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Mains-driven zero-crossing detector uses only a few high-voltage parts

Luca Matteini, Agliana, Italy; Edited by Paul Rako and Fran Granville -- EDN

You can get isolation with low power consumption using this simple circuit

The circuit in this Design Idea generates a zero-crossing pulse off the ac mains and provides galvanic isolation. The falling edge of the output pulse happens at approximately 200 μsec before the zero crossing. You can use the circuit to safely stop the triggering of a thyristor gate, giving it time to properly turn off. The circuit generates short pulses only when the mains voltage is approximately 0V, thereby dissipating only 200 mW at 230V and a 50-Hz input.

Mains-driven zero-crossing detector uses only a few high-voltage parts
Figure 1.  This zero-crossing detector uses low-voltage parts and consumes little power.

The circuit charges capacitor C1 up to the limit that 22V zener diode D3 creates (Figure 1 and Reference 1). You limit the input current with resistors R1 and R5. As the input-rectified voltage drops below the C1 voltage, Q1 starts conducting and generates a pulse a few hundreds of microseconds long. The coupling of IC1 makes the response of Q1 squarer. The rms operating voltage dictates the only requirement for R1 and R5. SMD, 1206-size resistors typically withstand 200V-rms operation. This design splits the input voltage between R1 and R5, for a total rating of 400V rms. D3 limits the voltage across the bridge to 22V so that all of the subsequent components can have lower voltage ratings. A 22V zener diode can clamp as high as 30V, so this design uses a 50V, 470-nF ceramic capacitor. Ceramic capacitors have better reliability than electrolytic or tantalum capacitors, especially at higher temperatures. If you prefer a cheaper and smaller 25V part, you can change the zener diode’s voltage to 18V and still have a good margin for safety. Use R4 to limit the peak current in the LED. The primary limit on the LED current is the slope of the rectified ac input. The gradual slope doesn’t let Q1 generate current spikes when it discharges C1’s stored energy.

Mains-driven zero-crossing detector uses only a few high-voltage parts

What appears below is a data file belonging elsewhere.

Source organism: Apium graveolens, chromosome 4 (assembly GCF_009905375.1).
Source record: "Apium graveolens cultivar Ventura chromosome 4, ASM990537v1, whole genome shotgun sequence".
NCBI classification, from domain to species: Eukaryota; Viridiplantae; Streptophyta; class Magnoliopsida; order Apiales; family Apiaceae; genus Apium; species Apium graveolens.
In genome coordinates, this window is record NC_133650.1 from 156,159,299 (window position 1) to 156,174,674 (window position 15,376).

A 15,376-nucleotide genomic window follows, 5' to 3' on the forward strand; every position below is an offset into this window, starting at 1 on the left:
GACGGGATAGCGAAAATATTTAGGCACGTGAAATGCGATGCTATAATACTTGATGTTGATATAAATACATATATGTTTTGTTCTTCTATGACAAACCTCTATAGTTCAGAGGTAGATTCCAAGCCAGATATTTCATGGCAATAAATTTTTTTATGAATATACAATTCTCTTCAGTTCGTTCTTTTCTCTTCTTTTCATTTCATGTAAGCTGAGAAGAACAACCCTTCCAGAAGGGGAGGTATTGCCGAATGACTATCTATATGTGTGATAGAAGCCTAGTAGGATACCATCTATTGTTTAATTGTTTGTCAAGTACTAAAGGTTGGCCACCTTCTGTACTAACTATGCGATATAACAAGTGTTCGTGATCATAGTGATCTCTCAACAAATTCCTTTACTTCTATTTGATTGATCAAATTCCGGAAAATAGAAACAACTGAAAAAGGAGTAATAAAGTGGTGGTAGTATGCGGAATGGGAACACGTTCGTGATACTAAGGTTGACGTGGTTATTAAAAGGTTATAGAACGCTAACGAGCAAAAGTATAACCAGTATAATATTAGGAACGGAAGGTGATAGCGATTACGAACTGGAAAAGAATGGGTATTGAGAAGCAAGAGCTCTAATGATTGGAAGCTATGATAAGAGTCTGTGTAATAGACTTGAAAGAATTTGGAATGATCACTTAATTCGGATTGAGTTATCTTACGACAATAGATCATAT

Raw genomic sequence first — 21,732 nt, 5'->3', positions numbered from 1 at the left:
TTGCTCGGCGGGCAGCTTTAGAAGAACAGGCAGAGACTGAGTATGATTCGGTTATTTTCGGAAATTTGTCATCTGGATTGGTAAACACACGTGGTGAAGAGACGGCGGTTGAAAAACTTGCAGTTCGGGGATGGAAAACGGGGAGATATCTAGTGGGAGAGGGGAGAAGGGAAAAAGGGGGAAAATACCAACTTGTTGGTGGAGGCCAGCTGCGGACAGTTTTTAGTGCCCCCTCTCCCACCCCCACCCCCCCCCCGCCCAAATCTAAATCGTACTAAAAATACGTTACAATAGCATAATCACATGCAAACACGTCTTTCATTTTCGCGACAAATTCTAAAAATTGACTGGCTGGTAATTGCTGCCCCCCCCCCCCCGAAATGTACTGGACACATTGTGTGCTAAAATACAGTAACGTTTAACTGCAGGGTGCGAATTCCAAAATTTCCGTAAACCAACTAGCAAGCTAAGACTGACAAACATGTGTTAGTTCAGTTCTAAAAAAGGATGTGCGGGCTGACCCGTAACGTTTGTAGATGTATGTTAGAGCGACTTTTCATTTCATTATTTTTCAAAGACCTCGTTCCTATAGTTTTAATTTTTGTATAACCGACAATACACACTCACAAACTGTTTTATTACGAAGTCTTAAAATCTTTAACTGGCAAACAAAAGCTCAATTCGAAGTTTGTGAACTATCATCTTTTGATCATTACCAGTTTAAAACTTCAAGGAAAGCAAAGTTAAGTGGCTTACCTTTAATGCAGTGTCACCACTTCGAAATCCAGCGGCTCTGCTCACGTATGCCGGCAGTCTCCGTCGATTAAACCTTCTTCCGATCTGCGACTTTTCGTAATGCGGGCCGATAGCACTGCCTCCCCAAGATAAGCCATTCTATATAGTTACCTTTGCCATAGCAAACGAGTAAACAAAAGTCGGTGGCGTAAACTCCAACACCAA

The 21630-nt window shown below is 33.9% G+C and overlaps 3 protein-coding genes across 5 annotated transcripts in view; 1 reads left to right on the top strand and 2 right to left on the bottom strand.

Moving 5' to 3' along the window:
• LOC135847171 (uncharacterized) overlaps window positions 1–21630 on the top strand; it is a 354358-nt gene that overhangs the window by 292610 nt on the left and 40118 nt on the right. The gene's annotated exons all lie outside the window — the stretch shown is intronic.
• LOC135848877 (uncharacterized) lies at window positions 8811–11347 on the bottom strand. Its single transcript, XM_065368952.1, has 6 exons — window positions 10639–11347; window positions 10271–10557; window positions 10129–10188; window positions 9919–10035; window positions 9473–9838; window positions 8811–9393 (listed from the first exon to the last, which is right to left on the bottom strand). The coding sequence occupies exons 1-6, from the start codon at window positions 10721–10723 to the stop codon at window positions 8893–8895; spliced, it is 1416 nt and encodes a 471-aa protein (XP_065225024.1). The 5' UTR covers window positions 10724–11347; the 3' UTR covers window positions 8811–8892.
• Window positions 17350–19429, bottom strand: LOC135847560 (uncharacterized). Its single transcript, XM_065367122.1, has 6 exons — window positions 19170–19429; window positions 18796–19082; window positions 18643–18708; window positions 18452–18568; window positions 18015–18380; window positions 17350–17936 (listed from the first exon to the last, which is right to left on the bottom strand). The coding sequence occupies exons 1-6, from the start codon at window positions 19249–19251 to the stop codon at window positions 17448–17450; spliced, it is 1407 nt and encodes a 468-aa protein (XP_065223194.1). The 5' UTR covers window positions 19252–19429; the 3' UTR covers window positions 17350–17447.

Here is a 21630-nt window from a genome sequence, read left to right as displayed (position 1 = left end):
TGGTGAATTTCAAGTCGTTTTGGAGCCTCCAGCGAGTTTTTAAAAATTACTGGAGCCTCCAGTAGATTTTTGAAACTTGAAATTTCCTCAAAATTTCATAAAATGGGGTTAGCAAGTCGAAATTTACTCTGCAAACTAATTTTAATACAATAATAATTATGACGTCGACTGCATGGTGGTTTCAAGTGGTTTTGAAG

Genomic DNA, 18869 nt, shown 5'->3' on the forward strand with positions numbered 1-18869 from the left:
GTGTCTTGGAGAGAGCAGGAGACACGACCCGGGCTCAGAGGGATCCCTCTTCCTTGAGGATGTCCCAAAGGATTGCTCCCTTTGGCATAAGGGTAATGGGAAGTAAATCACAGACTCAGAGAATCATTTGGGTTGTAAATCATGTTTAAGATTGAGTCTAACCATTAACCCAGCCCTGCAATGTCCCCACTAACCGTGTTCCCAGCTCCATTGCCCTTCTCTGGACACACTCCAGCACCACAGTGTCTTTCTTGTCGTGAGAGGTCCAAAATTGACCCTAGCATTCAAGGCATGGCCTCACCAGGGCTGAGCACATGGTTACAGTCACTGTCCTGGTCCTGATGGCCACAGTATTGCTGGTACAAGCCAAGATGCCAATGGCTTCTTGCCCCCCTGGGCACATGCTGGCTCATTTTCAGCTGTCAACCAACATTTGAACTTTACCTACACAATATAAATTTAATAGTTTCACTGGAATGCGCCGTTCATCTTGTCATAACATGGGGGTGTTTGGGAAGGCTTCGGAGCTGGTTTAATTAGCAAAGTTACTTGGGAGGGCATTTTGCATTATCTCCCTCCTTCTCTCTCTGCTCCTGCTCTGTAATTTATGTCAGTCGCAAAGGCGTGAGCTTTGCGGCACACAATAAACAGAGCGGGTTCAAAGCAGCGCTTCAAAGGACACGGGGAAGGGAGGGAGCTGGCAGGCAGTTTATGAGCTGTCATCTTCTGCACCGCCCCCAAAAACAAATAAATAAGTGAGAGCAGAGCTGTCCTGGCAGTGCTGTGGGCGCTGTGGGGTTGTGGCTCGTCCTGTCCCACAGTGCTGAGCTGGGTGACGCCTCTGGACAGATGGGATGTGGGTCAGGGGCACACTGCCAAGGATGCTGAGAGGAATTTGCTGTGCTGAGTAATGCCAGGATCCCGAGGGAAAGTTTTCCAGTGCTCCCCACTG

Figure 2. In this LTspice simulation, as the input voltage drops through 0V, the LED current makes a pulse whose edges lead and lag the crossing point. The peak optocoupler-LED current is 17 mA.

You can simulate the operation of the circuit in LTspice Version IV (Figure 2 and Reference 2). With a 230V input at 50 Hz, the simulation shows a 17-mA peak in the optocoupler LED. The simulation gives good results with inputs of 90 to 250V, both at 50 and 60 Hz. At 110V and a 60-Hz input, the LED current peak is 8.5 mA, so IC1 still works. If you need higher LED-drive currents, you can reduce the value of R3 or increase the value of C1.

Testing a physical circuit shows good correlation with the simulation (Figure 3). Driving the isolated output from a 5V logic supply yields a good pulse waveform (Trace 1). The mains input is fed to the scope with a 15V isolation transformer for safety (Trace 2). You can use the persistence feature of the oscilloscope to show the zero-crossing point when zooming in to the transition (Figure 4). This approach allows you to accurately measure the pulse timing relative to the input zero crossing.

Mains-driven zero-crossing detector uses only a few high-voltage parts
Figure 3. Results for a prototype circuit correlate well with the simulation.

Mains-driven zero-crossing detector uses only a few high-voltage parts
Figure 4. You can use the oscilloscope’s persistence function to relate the exact zero-crossing point to the output-pulse timing.


  1. Demchenko, Peter, “Improved optocoupler circuits reduce current draw, resist LED aging,” EDN, Dec 14, 2007, pg 60.
  2. “LTspice IV,” Linear Technology Corp.

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